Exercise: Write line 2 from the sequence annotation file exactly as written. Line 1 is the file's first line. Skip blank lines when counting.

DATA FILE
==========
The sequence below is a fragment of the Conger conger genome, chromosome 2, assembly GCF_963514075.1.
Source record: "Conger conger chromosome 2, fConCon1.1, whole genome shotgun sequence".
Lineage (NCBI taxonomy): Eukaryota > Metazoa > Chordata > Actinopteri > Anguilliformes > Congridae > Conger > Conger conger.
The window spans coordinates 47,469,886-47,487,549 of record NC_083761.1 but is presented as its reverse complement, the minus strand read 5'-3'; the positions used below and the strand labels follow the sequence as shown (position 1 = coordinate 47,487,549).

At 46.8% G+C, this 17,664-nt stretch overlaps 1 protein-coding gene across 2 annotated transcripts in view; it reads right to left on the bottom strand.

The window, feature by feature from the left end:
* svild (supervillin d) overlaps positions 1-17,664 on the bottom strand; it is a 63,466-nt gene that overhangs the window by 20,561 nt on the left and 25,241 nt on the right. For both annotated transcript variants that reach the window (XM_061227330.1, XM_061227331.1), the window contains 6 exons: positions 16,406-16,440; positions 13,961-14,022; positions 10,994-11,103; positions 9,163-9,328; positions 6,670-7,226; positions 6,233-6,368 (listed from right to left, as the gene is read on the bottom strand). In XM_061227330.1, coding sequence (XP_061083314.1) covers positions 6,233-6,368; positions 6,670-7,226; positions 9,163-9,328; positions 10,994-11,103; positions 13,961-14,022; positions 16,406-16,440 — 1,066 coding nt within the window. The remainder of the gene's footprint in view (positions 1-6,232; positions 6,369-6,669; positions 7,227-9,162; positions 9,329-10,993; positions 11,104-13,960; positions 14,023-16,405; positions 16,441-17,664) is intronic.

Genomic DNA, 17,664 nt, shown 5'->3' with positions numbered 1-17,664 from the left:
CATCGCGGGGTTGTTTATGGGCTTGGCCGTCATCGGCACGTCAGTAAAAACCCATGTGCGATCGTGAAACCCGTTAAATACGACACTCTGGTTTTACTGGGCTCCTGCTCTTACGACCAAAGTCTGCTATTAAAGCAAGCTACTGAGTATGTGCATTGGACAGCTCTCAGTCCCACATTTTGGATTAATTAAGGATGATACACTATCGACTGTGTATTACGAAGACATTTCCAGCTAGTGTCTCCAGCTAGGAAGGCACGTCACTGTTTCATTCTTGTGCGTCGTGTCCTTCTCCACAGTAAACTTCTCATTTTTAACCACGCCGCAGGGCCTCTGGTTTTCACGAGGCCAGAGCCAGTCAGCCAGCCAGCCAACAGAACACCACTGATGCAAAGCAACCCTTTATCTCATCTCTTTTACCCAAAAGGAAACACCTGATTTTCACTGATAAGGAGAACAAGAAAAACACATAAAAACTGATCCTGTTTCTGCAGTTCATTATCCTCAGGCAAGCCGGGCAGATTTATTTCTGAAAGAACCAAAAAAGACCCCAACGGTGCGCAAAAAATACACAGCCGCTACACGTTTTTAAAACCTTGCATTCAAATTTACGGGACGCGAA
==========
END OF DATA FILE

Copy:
Source record: "Conger conger chromosome 2, fConCon1.1, whole genome shotgun sequence".